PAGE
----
A few days later, on 3rd August, 1991, a Company Commander level flag meeting was held, where the BDR Company Commander raised points regarding grazing of cattle, cultivation, erection of a Watch Tower and bamboo fencing around the paddy field in the river char-land areas, by Indian nationals. The BSFI replied that Muhuri char-land is an integral part of India and the fence and tower had been erected to protect the crops from grazing by Bangladeshi cattle and nothing else.

On 3rd January, 1992, a joint survey team from India and Bangladesh inspected the Muhuri river char-land areas and held a discussion at Belonia Dak Bunglow of Belonia town, in South Tripura district. But the joint inspection team never submitted a ‘copy of survey of Muhuri river char-land’ to the BSFI.

Again the activity of cultivation was started w.e.f. 22nd November, 1993, and when a large number of Indian cultivators with the help of tractors and power-tillers cultivated their lands, at that time, BDR Company Commander asked BSFI Company Commander to stop the cultivation works and remove the tractors and power-tillers from the char-land areas immediately. But, the BSFI didn’t pay any heed to it and refuted the BDR’s so-called warning and told the Indian nationals to continue their as usual cultivation works in their paddy fields up to the international working boundary line (the mid-stream of Muhuri river). The Indian farmers continued their cultivation works and there was no incident.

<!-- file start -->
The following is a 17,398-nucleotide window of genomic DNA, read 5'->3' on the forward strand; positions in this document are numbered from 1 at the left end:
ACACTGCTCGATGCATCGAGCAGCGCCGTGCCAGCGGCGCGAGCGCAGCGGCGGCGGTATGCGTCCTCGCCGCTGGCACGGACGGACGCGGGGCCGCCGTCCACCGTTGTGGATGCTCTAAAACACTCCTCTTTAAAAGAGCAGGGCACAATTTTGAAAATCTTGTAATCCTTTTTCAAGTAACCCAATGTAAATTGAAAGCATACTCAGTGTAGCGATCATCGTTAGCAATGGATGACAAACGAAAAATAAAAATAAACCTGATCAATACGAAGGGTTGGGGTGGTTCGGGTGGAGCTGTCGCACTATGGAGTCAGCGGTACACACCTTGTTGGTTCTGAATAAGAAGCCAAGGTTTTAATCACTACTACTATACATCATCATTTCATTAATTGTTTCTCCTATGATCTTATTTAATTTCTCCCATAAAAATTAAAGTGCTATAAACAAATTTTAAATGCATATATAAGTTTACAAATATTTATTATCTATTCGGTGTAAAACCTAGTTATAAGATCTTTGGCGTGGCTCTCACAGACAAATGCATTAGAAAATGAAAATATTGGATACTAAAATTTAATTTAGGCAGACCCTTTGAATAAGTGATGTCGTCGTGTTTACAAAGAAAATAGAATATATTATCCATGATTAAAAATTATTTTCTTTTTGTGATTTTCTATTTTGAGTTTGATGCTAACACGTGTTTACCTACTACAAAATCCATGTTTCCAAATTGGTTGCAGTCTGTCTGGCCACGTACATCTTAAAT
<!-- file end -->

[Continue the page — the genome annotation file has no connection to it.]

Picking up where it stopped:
The incidence of firing between the two nations over this matter did not stop. It started again on 26th November, 1993, at 07:00-am. The sudden unprovoked firing by the BDR Sepoy (personnel) on Muhuri river char-land at the Indian farmers, began after the farmers had been working on their cultivable lands since 06:30-am, using three power-tillers. The BDR announced on loud speakers to stop the cultivation work immediately, but the Indian cultivators were undeterred and did not pay attention to the activities of the BDR soldiers. The BDR fired intermittently, not only on Indian farmers, using small arms Light Machine Guns, but also Heavy Machine Guns. They also fired on Indian BSFI troops at IBOP, Belonia. As a result, one Indian cultivator and a school child were severely injured.

The intermittent firing by BDR continued until 28th November, 1993, and on that day, an Indian farmer’s power-tiller was damaged due to firing from BDR soldiers. New defences, including bunkers and trenches were created along the Muhuri river bund. A number of protest notes were lodged and commandant level flag meetings and talks were also held on 29th November, 1993 from 12:30-hours to 16:30-hours, but unfortunately the matter was not solved and the stalemate continued.

The following day, the Indian Tripura State Revenue Minister, Samar Chowdhury visited Dak Bunglow in Belonia town and was briefed by the DIG BSFI Tripura (South Tripura District) in detail, about the sequence of events and actions of BSFI and convened his decision that no Indian cultivation works to be done till the populaces of Bangladesh side (who had vacated their respective IBV, Nijkalikapur), returned. After that, no firing incidents occurred.